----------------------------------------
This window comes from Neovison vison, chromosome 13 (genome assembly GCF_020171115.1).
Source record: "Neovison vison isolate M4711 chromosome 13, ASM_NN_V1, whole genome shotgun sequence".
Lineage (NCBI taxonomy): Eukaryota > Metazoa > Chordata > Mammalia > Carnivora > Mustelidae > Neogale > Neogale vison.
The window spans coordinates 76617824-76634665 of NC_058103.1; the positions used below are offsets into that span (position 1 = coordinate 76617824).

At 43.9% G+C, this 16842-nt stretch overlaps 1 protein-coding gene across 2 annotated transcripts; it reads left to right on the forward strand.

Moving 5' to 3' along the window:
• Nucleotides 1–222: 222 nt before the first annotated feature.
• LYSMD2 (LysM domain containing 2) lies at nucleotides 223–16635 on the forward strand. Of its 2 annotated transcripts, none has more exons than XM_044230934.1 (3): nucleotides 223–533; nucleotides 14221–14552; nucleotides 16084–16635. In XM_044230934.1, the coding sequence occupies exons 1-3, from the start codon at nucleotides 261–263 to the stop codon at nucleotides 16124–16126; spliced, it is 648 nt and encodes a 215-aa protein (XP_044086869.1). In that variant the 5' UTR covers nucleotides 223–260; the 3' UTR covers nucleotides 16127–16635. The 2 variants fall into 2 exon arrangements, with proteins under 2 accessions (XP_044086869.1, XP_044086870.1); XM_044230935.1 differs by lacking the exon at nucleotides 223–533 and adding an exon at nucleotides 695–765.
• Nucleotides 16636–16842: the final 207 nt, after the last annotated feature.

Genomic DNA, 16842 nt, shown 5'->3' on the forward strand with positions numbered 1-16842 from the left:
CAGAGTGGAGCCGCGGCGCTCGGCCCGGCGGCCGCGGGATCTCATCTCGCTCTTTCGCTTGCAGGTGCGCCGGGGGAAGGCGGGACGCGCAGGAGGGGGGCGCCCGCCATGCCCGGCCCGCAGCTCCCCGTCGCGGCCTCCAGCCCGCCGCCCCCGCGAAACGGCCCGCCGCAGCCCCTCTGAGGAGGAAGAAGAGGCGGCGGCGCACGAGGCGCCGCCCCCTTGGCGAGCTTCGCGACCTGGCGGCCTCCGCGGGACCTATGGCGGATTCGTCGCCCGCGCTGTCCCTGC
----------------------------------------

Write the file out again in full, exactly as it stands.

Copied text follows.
This window comes from Neovison vison, chromosome 13 (genome assembly GCF_020171115.1).
Source record: "Neovison vison isolate M4711 chromosome 13, ASM_NN_V1, whole genome shotgun sequence".
Lineage (NCBI taxonomy): Eukaryota > Metazoa > Chordata > Mammalia > Carnivora > Mustelidae > Neogale > Neogale vison.
The window spans coordinates 76617824-76634665 of NC_058103.1; the positions used below are offsets into that span (position 1 = coordinate 76617824).

At 43.9% G+C, this 16842-nt stretch overlaps 1 protein-coding gene across 2 annotated transcripts; it reads left to right on the forward strand.

Moving 5' to 3' along the window:
• Nucleotides 1–222: 222 nt before the first annotated feature.
• LYSMD2 (LysM domain containing 2) lies at nucleotides 223–16635 on the forward strand. Of its 2 annotated transcripts, none has more exons than XM_044230934.1 (3): nucleotides 223–533; nucleotides 14221–14552; nucleotides 16084–16635. In XM_044230934.1, the coding sequence occupies exons 1-3, from the start codon at nucleotides 261–263 to the stop codon at nucleotides 16124–16126; spliced, it is 648 nt and encodes a 215-aa protein (XP_044086869.1). In that variant the 5' UTR covers nucleotides 223–260; the 3' UTR covers nucleotides 16127–16635. The 2 variants fall into 2 exon arrangements, with proteins under 2 accessions (XP_044086869.1, XP_044086870.1); XM_044230935.1 differs by lacking the exon at nucleotides 223–533 and adding an exon at nucleotides 695–765.
• Nucleotides 16636–16842: the final 207 nt, after the last annotated feature.

Genomic DNA, 16842 nt, shown 5'->3' on the forward strand with positions numbered 1-16842 from the left:
CAGAGTGGAGCCGCGGCGCTCGGCCCGGCGGCCGCGGGATCTCATCTCGCTCTTTCGCTTGCAGGTGCGCCGGGGGAAGGCGGGACGCGCAGGAGGGGGGCGCCCGCCATGCCCGGCCCGCAGCTCCCCGTCGCGGCCTCCAGCCCGCCGCCCCCGCGAAACGGCCCGCCGCAGCCCCTCTGAGGAGGAAGAAGAGGCGGCGGCGCACGAGGCGCCGCCCCCTTGGCGAGCTTCGCGACCTGGCGGCCTCCGCGGGACCTATGGCGGATTCGTCGCCCGCGCTGTCCCTGC